Time for a brief thought experiment: there is a wearable device, which people buy to improve their health and fitness, and it does - literally - nothing. It looks like a normal device because it has instructions, promises, a manual, bundled software, and a community full of people who use it. And, of course, it takes measurements from the human body, processes them into information, then scrambles those measurements with random numbers, and then returns realistic numbers to the user. That description sounds like a thing that works. It is 100% deliberately and explicitly designed to measure nothing. The numbers it returns to you are pure white noise, no more an accurate indication of the state of your body than TV static. But didn’t we just say it would work? Yes. Actually, it’s entirely possible that this device could work. Quite well, too. How?
The answer is not so much measurement, as what it means to buy a fitness wearable.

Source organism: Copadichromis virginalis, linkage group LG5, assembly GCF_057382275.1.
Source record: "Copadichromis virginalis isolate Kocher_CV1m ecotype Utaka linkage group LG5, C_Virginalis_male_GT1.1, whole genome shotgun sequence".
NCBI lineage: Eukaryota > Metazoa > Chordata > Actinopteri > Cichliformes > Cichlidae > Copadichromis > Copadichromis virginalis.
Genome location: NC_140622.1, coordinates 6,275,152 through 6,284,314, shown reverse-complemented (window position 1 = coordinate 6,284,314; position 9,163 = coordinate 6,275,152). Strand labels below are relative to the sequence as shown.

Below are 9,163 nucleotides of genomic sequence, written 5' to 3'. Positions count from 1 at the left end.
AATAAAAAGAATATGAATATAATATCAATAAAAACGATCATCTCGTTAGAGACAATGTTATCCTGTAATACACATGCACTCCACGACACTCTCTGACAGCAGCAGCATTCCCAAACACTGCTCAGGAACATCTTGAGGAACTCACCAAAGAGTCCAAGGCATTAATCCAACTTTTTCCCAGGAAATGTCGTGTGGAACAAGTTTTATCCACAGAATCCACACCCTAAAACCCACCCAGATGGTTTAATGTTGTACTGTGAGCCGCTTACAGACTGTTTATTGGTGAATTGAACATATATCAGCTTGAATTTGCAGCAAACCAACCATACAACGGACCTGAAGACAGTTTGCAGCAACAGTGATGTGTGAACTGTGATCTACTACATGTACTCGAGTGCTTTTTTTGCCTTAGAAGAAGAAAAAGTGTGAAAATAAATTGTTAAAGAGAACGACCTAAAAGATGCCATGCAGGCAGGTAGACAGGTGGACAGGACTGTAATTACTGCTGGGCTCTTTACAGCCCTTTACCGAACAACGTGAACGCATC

In other words, a physiological measurement device is more than just the metrics it takes from your body, the recommendations, and behavioral changes it gives you. For companies in this space, this is a real and present danger. Because it’s hard to cross the data to information gap, there is a real risk that if a device never works as advertised - and does not have any formal studies investigating its effectiveness - we might never know. And considering that wearable devices are an increasing presence in healthcare, supposedly, managing fertility and predicting heart attacks to (eventually) determine insurance premiums, it is incredibly important to determine if they work how they say they do.